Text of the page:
13. The computer system of claim 12 wherein said cable is unshielded from EMI.
The present invention relates to an electrical system connector panel and particularly to a computer system connector panel. More particularly, the invention relates to employing EMI filtering on the computer system connector panel.
A computer system is designed to interface with many different input and output (I/O) devices (e.g. a keyboard, a monitor, and/or a printer). An external I/O device and a computer system are electrically connected with a cable that plugs into a connector backplate or panel on the computer system housing. The computer system housing holds a printed circuit board (often referred to as the motherboard) that supports and interconnects the computer system circuitry. The motherboard generally includes a central processing unit (CPU), integrated circuit (IC) memory devices, I/O driver ICs, and many other miscellaneous components and ICs. I/O signals are transmitted between the motherboard and the back of the connector panel with a wire connector such as a ribbon cable connector. Once coupled to the connector panel the I/O signals may be passed to external I/O devices through the ports of the panel to each of the I/O device cables.
Many types of data may be passed between the motherboard circuitry and external I/O devices. The type of data being transmitted determines which type of connector port and connector is used to transmit the data. For instance, a serial I/O port supports serial communication (i.e. one bit of data at a time) between an I/O device and the computer system. This type of port is commonly used to connect a printer or modem to the computer system. A small computer system interface (SCSI) port is a standardized port that provides high-speed communication between the computer system and several parallel peripheral devices such as hard disks, tape drives, high-speed line printers and optical disks. This port type is often internally connected to the motherboard SCSI bus that uses a protocol communication system to enable high speed parallel communication. An Ethernet port allows for passing data between other computer systems and information sources. The Ethernet port is connected to the motherboard Ethernet bus via the ribbon cable. Other port types can also accommodate analog input and output sound signals.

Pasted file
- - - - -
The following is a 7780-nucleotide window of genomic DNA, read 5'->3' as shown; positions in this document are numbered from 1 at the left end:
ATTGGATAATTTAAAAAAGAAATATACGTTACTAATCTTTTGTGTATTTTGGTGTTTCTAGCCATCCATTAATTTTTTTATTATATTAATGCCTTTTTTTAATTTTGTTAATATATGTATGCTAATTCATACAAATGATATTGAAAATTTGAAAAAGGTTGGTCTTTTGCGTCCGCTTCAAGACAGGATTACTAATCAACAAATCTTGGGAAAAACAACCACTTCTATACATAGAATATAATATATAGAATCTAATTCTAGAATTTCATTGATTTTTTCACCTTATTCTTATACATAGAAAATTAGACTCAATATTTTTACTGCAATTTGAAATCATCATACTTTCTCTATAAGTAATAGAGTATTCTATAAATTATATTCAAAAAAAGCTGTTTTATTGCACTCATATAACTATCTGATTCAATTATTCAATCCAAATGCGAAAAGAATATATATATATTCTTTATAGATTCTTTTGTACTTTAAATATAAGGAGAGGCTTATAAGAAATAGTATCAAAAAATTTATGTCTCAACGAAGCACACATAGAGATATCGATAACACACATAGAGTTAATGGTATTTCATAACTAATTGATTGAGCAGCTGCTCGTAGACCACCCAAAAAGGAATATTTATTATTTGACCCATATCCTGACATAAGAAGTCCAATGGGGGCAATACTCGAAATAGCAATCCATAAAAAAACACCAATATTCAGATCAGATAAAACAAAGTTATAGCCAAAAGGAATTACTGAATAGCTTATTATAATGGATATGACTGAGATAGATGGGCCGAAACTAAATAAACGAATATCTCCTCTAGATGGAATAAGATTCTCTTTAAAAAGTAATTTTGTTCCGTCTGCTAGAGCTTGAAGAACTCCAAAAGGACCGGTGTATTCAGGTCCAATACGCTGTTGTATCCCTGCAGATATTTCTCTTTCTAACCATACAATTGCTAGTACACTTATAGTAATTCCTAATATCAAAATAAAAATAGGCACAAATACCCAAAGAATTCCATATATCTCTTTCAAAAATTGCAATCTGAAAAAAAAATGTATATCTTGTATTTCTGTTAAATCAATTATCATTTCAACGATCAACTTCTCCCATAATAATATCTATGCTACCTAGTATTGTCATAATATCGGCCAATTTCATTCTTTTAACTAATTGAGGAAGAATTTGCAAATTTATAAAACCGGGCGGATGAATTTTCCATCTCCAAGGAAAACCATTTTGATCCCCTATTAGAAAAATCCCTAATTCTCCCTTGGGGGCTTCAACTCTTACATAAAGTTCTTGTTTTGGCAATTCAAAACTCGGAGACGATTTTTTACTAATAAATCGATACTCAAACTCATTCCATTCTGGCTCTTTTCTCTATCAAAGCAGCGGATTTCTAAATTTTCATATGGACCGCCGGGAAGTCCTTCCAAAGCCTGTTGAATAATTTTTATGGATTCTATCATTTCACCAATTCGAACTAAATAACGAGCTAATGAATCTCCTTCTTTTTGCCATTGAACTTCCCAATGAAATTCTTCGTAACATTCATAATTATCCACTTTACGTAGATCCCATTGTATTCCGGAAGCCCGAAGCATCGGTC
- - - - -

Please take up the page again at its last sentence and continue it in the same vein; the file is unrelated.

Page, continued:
Each port type is often associated with a standardized connector type. For instance serial ports are often 9 pin mini DIN jacks and SCSI ports are DB-25 jacks.
One design aspect of the personal computer (PC) is to design a system for the non-technical user that is easy to interact with. With this in mind, some prior art computer system connector panels have been designed so that minimal confusion occurs when connecting I/O cable connectors to the connector panel. For instance, each port - having an associated computer functionality (i.e. printer port, monitor port, microphone port, modem port) - is physically differentiated from all other ports so that only the correct connector may be plugged into the correct port.
However, due to a recent technical evolution in which PC manufacturers have increased the functionality of the PC to process audio and video (A/V) data, new ports have been added to the connector panel of the PC causing some confusion to the user as to where to connect certain cables on the connector panel.
For instance, one particular A/V capable personal computer, the Macintosh Quadra 840AV, is designed such that the computer function ports and A/V function ports on the connector panel are intermixed. Specifically, the ports are configured in a vertical column in the following random order: SCSI port, Ethernet port, speaker port, microphone port, S-video (out) port, monitor port, S-video (in) port, modem port, printer port, ADB port. The video -in and -out ports are situated adjacent to the monitor port. As configured, the A/V ports and computer ports are not clearly distinguishable to the user when connecting external computer and A/V devices to the computer system.